Have you been asked to be the personal representative of an estate? Are you in the process of estate planning and are looking for the right person to choose to act as the personal representative of your estate after you pass? Knowing the role and responsibilities of a personal representative can be helpful in both of these situations. In the most basic sense, the personal representative of an estate is an individual or institution tasked with the administration of a decedent’s estate. Let us get into more specifics regarding the role of a personal representative.
What Is the Role of a Personal Representative?
The personal representative is a fiduciary role and is responsible for the settling and distribution of an estate according to the directions detailed in the decedent’s will or the intestate laws of the state in which the estate is set to be administered. Intestate laws would apply if the decedent died without a legally valid will in place. The role of a personal representative is not something to take lightly. Failure to uphold the duties imposed on a personal representative can result in exposure to legal liability for breach of fiduciary duty.
The personal representative must first open the estate by filing a petition for probate documents as well as the original death certificate of the decedent. The personal representative will need to obtain letters of administration that will grant him or her the legal authority to act on behalf of the estate.
Once officially appointed as personal representative by the probate court, the personal representative will need to identify and collect the assets of the estate. Estate assets include any property owned by the deceased at the time of death. The assets of the estate must be inventoried and valued. Proper valuation of estate assets may require professional assistance from someone such as a qualified appraiser. The personal representative will be responsible for protecting the property of the estate throughout probate proceedings.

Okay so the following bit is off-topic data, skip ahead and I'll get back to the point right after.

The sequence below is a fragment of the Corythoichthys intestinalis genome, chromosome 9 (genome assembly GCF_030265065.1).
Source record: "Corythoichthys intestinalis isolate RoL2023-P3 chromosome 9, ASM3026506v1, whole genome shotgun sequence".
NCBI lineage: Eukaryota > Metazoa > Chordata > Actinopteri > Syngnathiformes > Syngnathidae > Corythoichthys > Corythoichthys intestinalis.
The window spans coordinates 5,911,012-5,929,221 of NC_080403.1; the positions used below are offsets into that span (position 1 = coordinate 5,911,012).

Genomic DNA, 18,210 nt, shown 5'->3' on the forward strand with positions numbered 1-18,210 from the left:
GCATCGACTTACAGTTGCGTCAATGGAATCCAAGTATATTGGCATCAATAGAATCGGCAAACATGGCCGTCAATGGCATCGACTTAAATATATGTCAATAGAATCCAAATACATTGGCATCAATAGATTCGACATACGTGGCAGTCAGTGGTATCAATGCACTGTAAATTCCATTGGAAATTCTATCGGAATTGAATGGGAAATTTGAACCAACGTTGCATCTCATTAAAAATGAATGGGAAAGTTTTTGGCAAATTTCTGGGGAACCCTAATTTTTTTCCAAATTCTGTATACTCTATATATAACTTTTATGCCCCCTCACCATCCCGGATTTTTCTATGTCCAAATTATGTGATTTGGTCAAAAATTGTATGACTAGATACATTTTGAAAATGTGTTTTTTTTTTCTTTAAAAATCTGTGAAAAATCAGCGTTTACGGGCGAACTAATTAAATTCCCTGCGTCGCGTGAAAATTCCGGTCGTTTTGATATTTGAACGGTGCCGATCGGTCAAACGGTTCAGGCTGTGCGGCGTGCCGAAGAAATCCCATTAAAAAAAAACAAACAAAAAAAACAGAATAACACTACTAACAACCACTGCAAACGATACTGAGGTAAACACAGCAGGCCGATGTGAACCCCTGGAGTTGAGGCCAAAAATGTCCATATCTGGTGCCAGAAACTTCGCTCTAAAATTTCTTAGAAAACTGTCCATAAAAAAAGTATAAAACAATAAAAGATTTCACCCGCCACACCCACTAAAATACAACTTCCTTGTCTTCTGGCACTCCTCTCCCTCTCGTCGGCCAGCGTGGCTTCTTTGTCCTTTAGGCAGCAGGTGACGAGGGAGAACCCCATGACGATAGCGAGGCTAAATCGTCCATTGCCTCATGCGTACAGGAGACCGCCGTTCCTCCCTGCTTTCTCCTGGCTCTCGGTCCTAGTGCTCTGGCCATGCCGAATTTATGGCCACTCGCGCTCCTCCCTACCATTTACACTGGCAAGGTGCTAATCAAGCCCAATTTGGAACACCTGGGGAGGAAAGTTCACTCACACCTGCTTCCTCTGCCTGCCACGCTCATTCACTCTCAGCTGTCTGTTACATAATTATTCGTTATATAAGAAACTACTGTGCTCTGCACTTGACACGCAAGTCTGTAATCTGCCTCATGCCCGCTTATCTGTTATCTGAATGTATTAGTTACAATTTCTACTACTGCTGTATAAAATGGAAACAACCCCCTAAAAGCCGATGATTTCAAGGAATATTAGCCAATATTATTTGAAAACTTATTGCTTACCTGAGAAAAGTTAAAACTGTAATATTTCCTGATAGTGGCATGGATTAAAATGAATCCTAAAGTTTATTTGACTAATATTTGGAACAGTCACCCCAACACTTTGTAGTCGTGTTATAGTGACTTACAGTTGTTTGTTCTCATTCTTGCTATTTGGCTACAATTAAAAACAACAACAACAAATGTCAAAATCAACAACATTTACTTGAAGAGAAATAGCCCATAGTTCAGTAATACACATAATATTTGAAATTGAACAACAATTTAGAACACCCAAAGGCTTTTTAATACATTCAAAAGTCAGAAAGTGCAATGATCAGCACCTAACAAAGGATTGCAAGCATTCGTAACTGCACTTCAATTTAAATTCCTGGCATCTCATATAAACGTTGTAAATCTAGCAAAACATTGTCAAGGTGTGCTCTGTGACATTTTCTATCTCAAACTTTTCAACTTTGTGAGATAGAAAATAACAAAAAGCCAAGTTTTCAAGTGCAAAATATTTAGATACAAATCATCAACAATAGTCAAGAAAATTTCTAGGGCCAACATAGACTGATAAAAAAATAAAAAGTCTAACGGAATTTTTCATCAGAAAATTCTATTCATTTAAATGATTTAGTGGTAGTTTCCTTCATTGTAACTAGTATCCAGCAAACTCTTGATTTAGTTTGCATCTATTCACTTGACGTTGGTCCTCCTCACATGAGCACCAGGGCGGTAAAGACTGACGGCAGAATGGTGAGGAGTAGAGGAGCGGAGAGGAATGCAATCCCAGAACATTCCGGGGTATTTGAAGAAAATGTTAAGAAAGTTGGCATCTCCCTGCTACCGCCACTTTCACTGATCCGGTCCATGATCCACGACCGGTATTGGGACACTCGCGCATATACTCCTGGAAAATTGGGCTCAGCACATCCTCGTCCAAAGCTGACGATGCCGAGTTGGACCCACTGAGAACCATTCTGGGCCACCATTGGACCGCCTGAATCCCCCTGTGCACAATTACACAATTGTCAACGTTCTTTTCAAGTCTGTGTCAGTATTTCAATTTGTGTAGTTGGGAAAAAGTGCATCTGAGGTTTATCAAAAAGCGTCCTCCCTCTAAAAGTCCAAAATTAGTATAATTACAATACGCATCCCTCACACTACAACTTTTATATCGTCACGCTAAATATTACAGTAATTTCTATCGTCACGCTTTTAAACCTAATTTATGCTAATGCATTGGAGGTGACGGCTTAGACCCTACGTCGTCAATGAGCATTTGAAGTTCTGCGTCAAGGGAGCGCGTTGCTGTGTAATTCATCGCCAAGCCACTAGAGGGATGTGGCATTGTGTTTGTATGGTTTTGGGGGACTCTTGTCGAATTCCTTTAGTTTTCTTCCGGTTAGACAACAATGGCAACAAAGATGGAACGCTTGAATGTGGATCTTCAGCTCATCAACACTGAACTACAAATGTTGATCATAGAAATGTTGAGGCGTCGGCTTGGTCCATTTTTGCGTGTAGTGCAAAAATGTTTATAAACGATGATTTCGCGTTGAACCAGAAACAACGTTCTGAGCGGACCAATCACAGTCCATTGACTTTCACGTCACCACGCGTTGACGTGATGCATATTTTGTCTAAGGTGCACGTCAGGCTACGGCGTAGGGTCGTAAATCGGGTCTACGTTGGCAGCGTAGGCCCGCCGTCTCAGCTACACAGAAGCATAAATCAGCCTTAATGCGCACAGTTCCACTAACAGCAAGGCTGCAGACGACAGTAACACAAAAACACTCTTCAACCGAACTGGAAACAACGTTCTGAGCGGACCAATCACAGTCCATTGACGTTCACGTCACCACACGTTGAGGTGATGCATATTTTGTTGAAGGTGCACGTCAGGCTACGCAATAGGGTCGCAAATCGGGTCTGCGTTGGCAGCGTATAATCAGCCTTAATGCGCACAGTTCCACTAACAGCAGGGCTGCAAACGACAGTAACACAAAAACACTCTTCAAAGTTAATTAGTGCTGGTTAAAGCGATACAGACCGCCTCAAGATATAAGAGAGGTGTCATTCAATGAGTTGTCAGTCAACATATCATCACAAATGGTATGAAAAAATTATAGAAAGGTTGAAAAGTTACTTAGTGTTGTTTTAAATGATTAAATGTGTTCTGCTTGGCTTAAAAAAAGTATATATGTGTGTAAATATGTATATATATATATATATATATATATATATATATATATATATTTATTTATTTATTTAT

The personal representative will also be responsible for paying the expenses of the estate, including valid creditor claims against the estate. Notice to potential creditors of the probate proceedings must be provided and any creditors with potential claims against the estate must respond to this notice within a prescribed time frame. When this time frame expires, the personal representative will then need to determine the validity of each asserted claim and pay all legitimate claims against the estate. For contested creditor claims, the personal representative will represent the interests of the estate.
At the end of the probate process, the personal representative is tasked with distributing the property of the estate to the appropriate beneficiaries as set forth in the decedent’s will or, in the absence of a will, according to the state’s intestacy laws. Once the probate court approves the final accounting of the estate and the assets are properly and fully distributed, then the estate will be considered closed and the role of the personal representative will come to an end.
Pittsburgh Estate Planning Attorney
Are you having trouble deciding who to select as the personal representative of your estate? Have you been named personal representative but are overwhelmed at the tasks at hand? The trusted estate planning legal team at Jones, Gregg, Creehan & Gerace is here to help. Contact us today.